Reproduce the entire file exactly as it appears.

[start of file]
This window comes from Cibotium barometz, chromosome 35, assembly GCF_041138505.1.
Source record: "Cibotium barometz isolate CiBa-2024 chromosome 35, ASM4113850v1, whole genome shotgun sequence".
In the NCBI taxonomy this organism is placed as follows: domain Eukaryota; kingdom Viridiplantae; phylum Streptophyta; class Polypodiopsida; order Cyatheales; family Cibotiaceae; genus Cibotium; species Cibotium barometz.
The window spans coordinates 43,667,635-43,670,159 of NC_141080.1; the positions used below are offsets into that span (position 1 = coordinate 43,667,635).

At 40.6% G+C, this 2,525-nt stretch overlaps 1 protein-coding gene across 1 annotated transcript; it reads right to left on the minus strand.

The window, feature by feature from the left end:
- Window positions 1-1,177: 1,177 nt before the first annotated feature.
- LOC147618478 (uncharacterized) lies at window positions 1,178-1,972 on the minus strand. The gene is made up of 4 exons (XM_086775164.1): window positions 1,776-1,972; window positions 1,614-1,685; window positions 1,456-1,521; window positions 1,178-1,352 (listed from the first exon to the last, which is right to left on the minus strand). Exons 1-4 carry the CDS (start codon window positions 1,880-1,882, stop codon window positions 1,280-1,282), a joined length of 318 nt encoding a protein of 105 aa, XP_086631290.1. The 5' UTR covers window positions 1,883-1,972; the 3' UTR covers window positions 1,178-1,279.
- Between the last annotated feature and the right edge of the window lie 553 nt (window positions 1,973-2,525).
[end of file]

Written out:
This window comes from Cibotium barometz, chromosome 35, assembly GCF_041138505.1.
Source record: "Cibotium barometz isolate CiBa-2024 chromosome 35, ASM4113850v1, whole genome shotgun sequence".
In the NCBI taxonomy this organism is placed as follows: domain Eukaryota; kingdom Viridiplantae; phylum Streptophyta; class Polypodiopsida; order Cyatheales; family Cibotiaceae; genus Cibotium; species Cibotium barometz.
The window spans coordinates 43,667,635-43,670,159 of NC_141080.1; the positions used below are offsets into that span (position 1 = coordinate 43,667,635).

At 40.6% G+C, this 2,525-nt stretch overlaps 1 protein-coding gene across 1 annotated transcript; it reads right to left on the minus strand.

The window, feature by feature from the left end:
- Window positions 1-1,177: 1,177 nt before the first annotated feature.
- LOC147618478 (uncharacterized) lies at window positions 1,178-1,972 on the minus strand. The gene is made up of 4 exons (XM_086775164.1): window positions 1,776-1,972; window positions 1,614-1,685; window positions 1,456-1,521; window positions 1,178-1,352 (listed from the first exon to the last, which is right to left on the minus strand). Exons 1-4 carry the CDS (start codon window positions 1,880-1,882, stop codon window positions 1,280-1,282), a joined length of 318 nt encoding a protein of 105 aa, XP_086631290.1. The 5' UTR covers window positions 1,883-1,972; the 3' UTR covers window positions 1,178-1,279.
- Between the last annotated feature and the right edge of the window lie 553 nt (window positions 1,973-2,525).